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Location: Clearwater, South Carolina, United States

Monday, April 24, 2006

KS - Christmas 1961

9- The letter of 9 January 1962 also told that the Christmas of 1961 was shared with a young friend and her extended family, it seems that there were ten of us. First, we all went to a movie in downtown Paris – I can’t remember if it was in French with English subtitles or vise-versa. We then went back to one of their houses for a huge meal.

It turned out to be an affair of several courses, but being a very naïve young man, I didn’t have a clue about this and really chowed down. Then, to my surprise, they cleaned off the table and brought out another course. As the additional courses of fine food came along I was running very short on stomach space, nearly to the point of explosiveness. Even in view of this, I did manage to finish the meal without offending the family.

The French always drink wine with their meals – about like Southerners drink sweet iced tea – and they were just short of insulted because I didn’t drink any more wine than I did – I would have preferred the tea. It wasn’t that I held a particular moral stand against wine; I just didn’t like the taste. By this time, most of the things that I had been taught to be morally wrong had been trespassed against anyway.

After we had stuffed ourselves to the gills and were all about two and a half sheets to the wind, everybody piled into one of their cars and joyously (it was Christmas) transported me back to my barracks. The letter states that the young lady involved was much too serious and about a week later we parted ways. Much later I was able to see the hand of God in the split, even though I regretted the hurtful way it came about – back then I was only concerned about staying “free” until I came back to the states.

Several of the letters in the collection had notes that they were written at work, mostly on the midnight shift. This was a good time to write because our shift maintenance department – one other guy and myself – was not very busy at night. We mostly did routine work or just sat around and waited for something to break down or one of the operators to complain – which they did on a fairly regular basis.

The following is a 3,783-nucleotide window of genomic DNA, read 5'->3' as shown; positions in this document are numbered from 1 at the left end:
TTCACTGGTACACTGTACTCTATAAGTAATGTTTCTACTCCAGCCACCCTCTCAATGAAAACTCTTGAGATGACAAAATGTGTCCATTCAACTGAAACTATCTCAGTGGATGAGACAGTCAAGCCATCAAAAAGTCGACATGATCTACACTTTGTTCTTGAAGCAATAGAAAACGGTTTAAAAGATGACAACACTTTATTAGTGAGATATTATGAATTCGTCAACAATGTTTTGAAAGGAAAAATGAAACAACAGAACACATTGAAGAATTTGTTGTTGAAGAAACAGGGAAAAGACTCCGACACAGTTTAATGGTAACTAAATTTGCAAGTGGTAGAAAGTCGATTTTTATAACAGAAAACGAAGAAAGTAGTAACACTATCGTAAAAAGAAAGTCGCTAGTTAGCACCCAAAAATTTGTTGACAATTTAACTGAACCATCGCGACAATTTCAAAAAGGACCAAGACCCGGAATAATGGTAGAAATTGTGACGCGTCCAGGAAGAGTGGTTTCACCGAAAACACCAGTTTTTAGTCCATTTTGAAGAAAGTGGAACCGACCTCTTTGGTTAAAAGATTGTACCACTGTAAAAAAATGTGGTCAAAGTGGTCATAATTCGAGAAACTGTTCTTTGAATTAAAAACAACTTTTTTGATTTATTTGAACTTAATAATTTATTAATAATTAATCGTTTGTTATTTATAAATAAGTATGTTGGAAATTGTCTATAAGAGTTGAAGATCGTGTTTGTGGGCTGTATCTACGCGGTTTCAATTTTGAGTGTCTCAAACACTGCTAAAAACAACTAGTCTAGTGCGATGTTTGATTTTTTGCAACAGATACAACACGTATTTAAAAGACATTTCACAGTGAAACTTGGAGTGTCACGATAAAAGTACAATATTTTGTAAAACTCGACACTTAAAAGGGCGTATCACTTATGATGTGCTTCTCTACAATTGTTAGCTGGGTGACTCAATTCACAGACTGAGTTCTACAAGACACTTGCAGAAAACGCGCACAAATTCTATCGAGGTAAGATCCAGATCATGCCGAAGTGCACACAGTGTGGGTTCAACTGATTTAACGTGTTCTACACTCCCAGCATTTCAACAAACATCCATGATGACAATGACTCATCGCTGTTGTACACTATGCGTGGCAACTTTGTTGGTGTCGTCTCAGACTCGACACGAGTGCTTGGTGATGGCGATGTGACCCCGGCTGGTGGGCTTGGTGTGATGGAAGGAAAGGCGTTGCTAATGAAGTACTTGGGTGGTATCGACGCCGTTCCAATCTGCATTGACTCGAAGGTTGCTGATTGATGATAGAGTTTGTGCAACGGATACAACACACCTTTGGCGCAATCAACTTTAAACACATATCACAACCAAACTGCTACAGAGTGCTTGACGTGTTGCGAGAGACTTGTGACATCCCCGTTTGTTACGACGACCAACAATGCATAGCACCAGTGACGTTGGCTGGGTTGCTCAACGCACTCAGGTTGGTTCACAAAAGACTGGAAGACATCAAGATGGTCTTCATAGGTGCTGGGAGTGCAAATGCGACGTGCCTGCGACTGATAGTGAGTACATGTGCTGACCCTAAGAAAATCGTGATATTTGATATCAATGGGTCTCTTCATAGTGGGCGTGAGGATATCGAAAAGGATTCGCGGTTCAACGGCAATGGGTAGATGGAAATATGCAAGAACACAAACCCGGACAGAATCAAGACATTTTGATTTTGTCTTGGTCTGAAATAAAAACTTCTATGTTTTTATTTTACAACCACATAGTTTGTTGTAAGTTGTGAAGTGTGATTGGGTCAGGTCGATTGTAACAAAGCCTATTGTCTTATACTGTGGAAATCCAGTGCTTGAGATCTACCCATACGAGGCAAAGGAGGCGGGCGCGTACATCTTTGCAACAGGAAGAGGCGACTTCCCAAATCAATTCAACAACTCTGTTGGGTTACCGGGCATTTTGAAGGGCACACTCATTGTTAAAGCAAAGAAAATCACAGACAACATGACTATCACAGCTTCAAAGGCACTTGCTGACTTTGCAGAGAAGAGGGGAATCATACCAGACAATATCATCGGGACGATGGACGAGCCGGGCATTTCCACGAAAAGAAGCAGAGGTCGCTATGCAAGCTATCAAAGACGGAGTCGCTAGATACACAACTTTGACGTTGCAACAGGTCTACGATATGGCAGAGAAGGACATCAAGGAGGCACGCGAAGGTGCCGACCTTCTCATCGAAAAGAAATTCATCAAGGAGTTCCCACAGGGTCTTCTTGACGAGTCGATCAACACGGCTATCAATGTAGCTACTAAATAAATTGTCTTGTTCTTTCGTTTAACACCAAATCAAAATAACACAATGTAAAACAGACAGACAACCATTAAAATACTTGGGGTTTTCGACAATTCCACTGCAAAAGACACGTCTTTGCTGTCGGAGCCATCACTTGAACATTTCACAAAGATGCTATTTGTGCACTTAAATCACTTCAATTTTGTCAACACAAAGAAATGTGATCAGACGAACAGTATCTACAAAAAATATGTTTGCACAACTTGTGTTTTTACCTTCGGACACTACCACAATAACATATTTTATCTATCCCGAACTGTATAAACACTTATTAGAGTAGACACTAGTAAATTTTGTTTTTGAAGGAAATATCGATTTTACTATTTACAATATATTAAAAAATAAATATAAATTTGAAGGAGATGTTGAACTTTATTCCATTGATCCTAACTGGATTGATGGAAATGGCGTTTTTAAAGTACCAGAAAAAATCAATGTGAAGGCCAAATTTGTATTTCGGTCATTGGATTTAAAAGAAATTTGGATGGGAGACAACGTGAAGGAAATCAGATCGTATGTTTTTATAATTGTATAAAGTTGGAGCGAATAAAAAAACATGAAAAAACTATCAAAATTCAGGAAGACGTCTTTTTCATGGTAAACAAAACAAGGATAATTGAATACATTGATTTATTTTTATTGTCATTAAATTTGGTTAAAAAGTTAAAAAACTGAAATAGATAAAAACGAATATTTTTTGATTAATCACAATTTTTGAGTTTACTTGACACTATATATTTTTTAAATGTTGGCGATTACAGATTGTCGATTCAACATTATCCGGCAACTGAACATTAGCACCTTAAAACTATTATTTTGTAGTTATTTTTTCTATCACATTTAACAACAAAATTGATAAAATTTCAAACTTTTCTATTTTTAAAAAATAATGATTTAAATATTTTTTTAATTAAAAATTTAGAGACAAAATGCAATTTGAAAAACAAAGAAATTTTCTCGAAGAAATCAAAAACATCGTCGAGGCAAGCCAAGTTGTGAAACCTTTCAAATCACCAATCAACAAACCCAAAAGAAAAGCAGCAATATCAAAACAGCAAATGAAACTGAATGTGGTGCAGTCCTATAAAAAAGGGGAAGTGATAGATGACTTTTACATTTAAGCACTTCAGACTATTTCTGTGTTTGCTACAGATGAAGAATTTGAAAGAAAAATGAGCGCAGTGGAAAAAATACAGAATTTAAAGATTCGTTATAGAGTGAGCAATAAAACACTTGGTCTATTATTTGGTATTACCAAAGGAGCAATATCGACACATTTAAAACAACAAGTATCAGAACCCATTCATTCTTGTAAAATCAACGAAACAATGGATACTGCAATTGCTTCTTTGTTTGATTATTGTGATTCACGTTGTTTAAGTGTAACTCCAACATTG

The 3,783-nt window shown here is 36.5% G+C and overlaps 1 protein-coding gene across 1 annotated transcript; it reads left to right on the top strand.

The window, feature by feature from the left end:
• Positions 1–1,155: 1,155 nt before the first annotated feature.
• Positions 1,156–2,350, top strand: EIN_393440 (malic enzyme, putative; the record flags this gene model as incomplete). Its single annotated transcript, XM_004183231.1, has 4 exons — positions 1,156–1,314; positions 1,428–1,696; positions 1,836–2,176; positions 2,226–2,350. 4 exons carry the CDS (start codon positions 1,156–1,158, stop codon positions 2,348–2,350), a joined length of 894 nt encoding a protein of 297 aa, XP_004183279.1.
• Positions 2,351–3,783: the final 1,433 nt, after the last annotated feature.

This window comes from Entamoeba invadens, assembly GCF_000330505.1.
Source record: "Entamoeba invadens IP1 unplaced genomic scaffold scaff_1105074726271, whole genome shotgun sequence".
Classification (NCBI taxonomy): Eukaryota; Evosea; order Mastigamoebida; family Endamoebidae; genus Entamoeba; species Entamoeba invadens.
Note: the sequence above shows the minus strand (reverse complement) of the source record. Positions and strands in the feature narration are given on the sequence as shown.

On occasion we would take turns sleeping unless we had a lot of routine stuff to get done before the next shift. We had an air mattress for this purpose and we would place it on top of one of the desks in the back office. Usually the method of waking the sleeper was to simply pull the air plug – that desk got very hard in a hurry.

TBC - ec


Blogger Bonita said...

Yes, quite a shock when you don't realize there are courses to a meal...and I've heard that the French take a lot of time to enjoy a meal.

4/25/2006 12:05:00 PM  
Blogger adannells said...

I took french in high school and I remember a story that my french teacher told us about when she was living in France. The word we usr for full, as in I am too full to eat anymore is their word for pregnant. So one night she had eaten a big meal with her host family and at the end she said she was full using the literal translation. She said everyone went silent and looked shocked. She had no clue what she had just said. Everything got clarified pretty quickly though! :)

4/25/2006 05:45:00 PM  
Blogger mreddie said...

bonita - That was a lessn I had to learn the hard way - would have been much better if I had paced myself. and they do eat at a leisurely pace.

adannells - There were a few faux pas mixed in with my French language efforts. Of course they had slang phrases just like us. ec

4/25/2006 10:15:00 PM  

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